This original and wide-ranging work examines historical perceptions of nature in China and the relationship between insider and outsider, state and village, top-down conservation policy and community autonomy. After an introduction to the history of wildlife conservation and nature reserve management in China, the book places recent tiger conservation efforts in the context of a two-thousand-year gazetteer of tiger attacks--the longest running documentation of human-wildlife encounters for any region in the world. This record offers a unique perspective on the history of the tiger as a dynamic force in the political culture of China.
While the tiger has long been identified with political authority, the Chinese pangolin and its earthly magic have exerted a powerful influence in the everyday lives of those working and living in the fields and forests. Today the tiger and the pangolin, government officials and village communities, must work together closely if wildlife habitat conservation programs are to succeed. Extensive fieldwork in the Meihuashan Nature Reserve and other protected areas of western Fujian have led the author to advocate a landscape ecological approach to habitat conservation. By linking economic development to land use practices, he makes a strong case for integrating nature conservation efforts with land tenure and other socio-ecological issues in China and beyond.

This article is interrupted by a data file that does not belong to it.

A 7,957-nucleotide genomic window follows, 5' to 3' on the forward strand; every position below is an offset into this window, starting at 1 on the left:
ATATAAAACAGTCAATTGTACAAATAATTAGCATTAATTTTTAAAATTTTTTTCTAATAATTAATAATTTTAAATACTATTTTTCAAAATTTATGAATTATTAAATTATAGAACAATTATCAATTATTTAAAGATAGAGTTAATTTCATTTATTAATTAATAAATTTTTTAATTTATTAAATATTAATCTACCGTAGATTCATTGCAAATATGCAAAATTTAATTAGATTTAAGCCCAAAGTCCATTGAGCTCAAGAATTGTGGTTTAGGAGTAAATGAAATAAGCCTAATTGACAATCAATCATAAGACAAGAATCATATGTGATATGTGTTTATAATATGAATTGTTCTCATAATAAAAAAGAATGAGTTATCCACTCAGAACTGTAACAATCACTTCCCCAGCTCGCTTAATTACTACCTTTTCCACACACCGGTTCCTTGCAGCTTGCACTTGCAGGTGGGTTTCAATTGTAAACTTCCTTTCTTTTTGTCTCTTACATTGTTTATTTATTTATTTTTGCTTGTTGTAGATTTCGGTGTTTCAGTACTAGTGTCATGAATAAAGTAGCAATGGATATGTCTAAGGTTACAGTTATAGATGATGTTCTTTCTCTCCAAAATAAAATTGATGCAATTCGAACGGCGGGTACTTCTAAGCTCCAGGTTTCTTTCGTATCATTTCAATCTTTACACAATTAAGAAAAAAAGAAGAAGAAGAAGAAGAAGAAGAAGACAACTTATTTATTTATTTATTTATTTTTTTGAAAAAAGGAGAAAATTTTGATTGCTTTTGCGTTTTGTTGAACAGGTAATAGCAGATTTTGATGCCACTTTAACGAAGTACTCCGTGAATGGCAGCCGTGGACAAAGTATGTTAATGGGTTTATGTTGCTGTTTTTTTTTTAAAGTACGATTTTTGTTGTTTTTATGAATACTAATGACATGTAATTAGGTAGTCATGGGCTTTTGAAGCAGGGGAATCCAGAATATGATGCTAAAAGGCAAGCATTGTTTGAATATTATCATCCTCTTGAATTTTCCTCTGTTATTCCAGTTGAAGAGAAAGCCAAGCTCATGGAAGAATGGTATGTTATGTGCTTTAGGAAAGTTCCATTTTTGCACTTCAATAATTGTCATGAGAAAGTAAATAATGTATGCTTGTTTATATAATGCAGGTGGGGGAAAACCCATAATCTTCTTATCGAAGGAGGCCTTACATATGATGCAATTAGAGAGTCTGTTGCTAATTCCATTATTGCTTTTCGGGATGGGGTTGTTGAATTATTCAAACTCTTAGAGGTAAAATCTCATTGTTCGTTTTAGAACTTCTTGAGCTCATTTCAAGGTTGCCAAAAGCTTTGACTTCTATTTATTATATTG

"A rich description and analysis" --Pacific Affairs,
"A good book, and the findings are important" --Environmental History, July 2003
"This book is a very serious scholarly treatise, yet it also has some appeal to a general audience, a great plus for such a work. Very important reading for conservationists, mammalogists, anthropologists, and political scientists" --Choice, April 2003
"This well-written book provides extensive informatiion on the biogeography of tiger habitat and local agriculture, human-tiger interaction stretching back approximately 2,000 years, ancient and modern hunting techniques, indigenous management techniques, land-tenure history, cultural activities, ethnographic history, economic influences, and more.... Jargon is kept to a minimum, so the text is accessible to georgraphers, ecologists, conservationists, Asianists, and historians alike." --The Geographical Review 94 (2004)
Author: Coggins, Chris;Chris Coggins
is assistant professor of geography and Asian studies at Simon's Rock College of Bard.